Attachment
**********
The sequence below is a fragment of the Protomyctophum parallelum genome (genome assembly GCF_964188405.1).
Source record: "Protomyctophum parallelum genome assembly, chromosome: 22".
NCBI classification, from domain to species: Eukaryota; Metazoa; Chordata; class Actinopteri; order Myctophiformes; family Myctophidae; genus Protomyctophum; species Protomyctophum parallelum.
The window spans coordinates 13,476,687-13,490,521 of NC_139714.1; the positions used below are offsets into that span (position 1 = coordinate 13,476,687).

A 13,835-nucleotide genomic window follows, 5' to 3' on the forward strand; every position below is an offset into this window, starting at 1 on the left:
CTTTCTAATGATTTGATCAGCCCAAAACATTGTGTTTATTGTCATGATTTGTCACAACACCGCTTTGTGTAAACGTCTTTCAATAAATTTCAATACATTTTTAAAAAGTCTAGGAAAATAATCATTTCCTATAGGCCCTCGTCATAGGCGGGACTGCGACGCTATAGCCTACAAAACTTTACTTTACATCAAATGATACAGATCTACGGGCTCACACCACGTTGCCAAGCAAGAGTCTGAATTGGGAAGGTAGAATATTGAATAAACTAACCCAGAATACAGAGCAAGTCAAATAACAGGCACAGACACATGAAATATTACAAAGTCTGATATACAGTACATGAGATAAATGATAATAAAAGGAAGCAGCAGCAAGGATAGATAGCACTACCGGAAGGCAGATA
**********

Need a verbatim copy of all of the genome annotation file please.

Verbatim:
The sequence below is a fragment of the Protomyctophum parallelum genome (genome assembly GCF_964188405.1).
Source record: "Protomyctophum parallelum genome assembly, chromosome: 22".
NCBI classification, from domain to species: Eukaryota; Metazoa; Chordata; class Actinopteri; order Myctophiformes; family Myctophidae; genus Protomyctophum; species Protomyctophum parallelum.
The window spans coordinates 13,476,687-13,490,521 of NC_139714.1; the positions used below are offsets into that span (position 1 = coordinate 13,476,687).

A 13,835-nucleotide genomic window follows, 5' to 3' on the forward strand; every position below is an offset into this window, starting at 1 on the left:
CTTTCTAATGATTTGATCAGCCCAAAACATTGTGTTTATTGTCATGATTTGTCACAACACCGCTTTGTGTAAACGTCTTTCAATAAATTTCAATACATTTTTAAAAAGTCTAGGAAAATAATCATTTCCTATAGGCCCTCGTCATAGGCGGGACTGCGACGCTATAGCCTACAAAACTTTACTTTACATCAAATGATACAGATCTACGGGCTCACACCACGTTGCCAAGCAAGAGTCTGAATTGGGAAGGTAGAATATTGAATAAACTAACCCAGAATACAGAGCAAGTCAAATAACAGGCACAGACACATGAAATATTACAAAGTCTGATATACAGTACATGAGATAAATGATAATAAAAGGAAGCAGCAGCAAGGATAGATAGCACTACCGGAAGGCAGATA